Beyond Teaching Computer Science

Alfred ThompsonOne of my students had  a problem with a computer program he was writing. It wasn’t an assigned project; he was writing a program to handle the calculations for chemistry lab data entry. Obviously he could have been doing this using a calculator for a single set of data points. For more than that, the operation would become tedious at best. One of the things we stress in computer science classes is reuse of code. The student made the natural and appropriate jump to the idea that a computer program written once would let him evaluate many data sets much more quickly than he could with a calculator. This is exactly the sort of thing I want to see from my students.

People are constantly telling me that not everyone needs to be a computer programmer, so teaching computer science is fine as an elective. Somehow, they never say that we shouldn’t teach English, because everyone won’t be a novelist. The latter is obviously absurd because almost everyone understands that being able to write well is a useful life skill. What few seem to realize is that we are rapidly reaching a point where being able to program a computer is going just as generally useful in many fields.

Like my student in a chemistry class, people in many fields are finding that knowing how to write a little bit of code to solve a specific problem is a useful skill. Even 40 years ago when I was a college undergraduate, mathematics majors were already being encouraged, if not required, to learn some programming. I tutored my math-major brother in FORTRAN, and in return, he helped me with Linear Algebra. Today, this sort of thing is growing to the point where students in many STEM fields are encouraged to minor in computer science, or at least to take some programming so they can write their own code now and again.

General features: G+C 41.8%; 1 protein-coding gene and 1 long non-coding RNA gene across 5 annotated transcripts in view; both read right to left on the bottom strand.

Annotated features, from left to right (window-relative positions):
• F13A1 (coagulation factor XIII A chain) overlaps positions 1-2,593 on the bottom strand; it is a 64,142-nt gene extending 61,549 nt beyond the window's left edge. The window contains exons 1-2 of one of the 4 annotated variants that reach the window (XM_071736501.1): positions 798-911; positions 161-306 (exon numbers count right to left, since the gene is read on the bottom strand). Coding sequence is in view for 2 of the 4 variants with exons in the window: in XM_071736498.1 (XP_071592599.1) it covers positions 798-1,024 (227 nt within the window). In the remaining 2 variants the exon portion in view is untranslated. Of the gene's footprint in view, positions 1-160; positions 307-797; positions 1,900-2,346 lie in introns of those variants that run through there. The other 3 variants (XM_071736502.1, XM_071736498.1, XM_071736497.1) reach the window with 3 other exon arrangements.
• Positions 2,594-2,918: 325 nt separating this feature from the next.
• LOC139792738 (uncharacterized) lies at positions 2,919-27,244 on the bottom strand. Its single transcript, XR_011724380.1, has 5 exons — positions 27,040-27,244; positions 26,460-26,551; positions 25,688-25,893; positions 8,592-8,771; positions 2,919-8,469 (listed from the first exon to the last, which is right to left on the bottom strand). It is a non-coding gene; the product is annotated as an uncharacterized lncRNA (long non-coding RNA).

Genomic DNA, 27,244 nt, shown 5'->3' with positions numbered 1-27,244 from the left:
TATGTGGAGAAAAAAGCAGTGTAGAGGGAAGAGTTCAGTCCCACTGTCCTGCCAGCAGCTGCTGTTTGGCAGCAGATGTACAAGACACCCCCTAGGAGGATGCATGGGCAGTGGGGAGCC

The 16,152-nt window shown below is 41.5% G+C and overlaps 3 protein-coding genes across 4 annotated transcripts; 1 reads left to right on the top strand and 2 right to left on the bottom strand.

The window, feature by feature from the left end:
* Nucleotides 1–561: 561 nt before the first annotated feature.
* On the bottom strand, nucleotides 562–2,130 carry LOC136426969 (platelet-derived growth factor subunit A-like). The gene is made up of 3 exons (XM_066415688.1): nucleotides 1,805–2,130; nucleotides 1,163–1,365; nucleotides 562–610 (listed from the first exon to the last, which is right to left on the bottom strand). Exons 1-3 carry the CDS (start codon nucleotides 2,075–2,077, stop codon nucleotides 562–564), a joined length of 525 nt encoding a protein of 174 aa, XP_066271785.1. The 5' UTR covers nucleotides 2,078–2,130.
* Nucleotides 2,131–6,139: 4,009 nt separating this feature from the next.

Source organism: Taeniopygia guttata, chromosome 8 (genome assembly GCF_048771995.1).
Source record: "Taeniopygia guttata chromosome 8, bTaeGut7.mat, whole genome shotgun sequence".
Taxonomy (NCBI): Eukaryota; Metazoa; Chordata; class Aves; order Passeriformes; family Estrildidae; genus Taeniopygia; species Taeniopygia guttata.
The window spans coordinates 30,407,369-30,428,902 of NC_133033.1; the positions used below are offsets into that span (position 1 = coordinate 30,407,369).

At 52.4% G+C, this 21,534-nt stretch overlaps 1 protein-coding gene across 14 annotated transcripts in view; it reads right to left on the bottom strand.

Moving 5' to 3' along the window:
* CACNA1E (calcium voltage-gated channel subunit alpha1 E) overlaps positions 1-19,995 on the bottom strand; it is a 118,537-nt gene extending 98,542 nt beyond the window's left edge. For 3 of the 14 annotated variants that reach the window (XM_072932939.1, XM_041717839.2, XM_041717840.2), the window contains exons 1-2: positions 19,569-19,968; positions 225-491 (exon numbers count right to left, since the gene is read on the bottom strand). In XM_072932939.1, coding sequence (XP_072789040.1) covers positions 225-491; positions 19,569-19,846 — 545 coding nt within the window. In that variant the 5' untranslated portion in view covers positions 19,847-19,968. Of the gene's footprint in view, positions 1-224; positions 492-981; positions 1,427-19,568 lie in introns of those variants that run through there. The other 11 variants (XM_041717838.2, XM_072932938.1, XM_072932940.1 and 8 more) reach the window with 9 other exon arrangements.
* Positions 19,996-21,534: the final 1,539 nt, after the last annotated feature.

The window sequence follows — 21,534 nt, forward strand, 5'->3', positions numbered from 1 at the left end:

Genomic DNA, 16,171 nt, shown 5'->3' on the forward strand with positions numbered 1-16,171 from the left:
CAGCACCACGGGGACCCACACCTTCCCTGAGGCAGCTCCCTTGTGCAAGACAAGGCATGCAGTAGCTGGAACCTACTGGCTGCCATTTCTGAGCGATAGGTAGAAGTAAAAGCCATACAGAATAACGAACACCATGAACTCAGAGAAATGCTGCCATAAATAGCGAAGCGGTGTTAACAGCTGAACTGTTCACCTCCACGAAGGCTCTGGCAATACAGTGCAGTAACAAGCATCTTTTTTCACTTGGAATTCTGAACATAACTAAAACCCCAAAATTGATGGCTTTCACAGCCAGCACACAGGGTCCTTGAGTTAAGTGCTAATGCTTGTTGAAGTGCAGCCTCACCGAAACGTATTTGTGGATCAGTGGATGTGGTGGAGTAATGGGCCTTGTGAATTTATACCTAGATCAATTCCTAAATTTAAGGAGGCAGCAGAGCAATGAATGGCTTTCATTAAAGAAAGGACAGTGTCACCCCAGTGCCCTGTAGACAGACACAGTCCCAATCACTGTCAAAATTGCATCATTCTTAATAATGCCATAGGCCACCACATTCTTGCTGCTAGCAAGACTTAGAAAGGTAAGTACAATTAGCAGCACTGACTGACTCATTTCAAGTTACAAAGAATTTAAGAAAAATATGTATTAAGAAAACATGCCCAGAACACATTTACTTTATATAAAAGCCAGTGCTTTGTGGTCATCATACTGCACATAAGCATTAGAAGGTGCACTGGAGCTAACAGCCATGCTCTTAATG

No, we don’t expect our chemists to write fully professional code, nor do we expect our business majors to create their own computerized accounts receivable systems, but a chemist who can write her/his own small piece of code to test algorithms on data is going to be well ahead of the game. A businessperson who can use programming concepts (if statements, conditional formatting, etc.) is going to be able to create data analysis on her/his own without waiting for budget-busting IT departments discovering his task in their overloaded work queue.

There is more to this than just writing some code to save time, though. The first book I ever read where computers played a part was a novel, where a young boy accessed his father’s computer and programmed it to do his math homework. His peers complained to the teacher. The teacher replied that the student had to have a far greater understanding of the concepts to write the program than he would have to just do it the old fashioned way with pencil and paper. Years later my statistics professor said pretty much the same thing to students who “reported” me for using the school’s computer to do my statistics homework.

They say that you learn a lot by teaching something to others. Well, a computer is remarkably stupid, so students who learn to “teach” a bit of work to a computer learn a lot indeed. If we teach students how to program when they are young and then ask them to use the computer, by teaching it to do things, I see a very real possibility that they will learn those things a lot better.

We need to go beyond teaching computer science just as a goal of its own, and start thinking of students using programming to learn other things, such as chemistry, physics, math, business, and more. Once students begin, there is no telling where they will go with it.

Alfred Thompson (@Alfredtwo on Twitter) is currently a high school computer science teacher. He has also been a professional software developer, a textbook author, a developer evangelist with Microsoft, a school technology coordinator, a school board member, and more. These days, he sees himself as something of a computer science education activist working to help reach more young people with the news that they can make the world a better place through software. Read more by Alfred Thompson at his Computer Science Teacher blog.

One Comment
  • Ken Bauer
    19 November 2013 at 11:22 am -

    Thanks Alfred, I definitely agree with your points here. I teach a mix of CS students as well as non-CS majors usually in different sections. I find it extremely important to link the need to program in “their world” view.

    Related to these thoughts so I will add it here is the work of the Software Carpentry project but that is more aimed at already practicing scientists coming up to speed on programming (and related tools), see more at http://software-carpentry.org/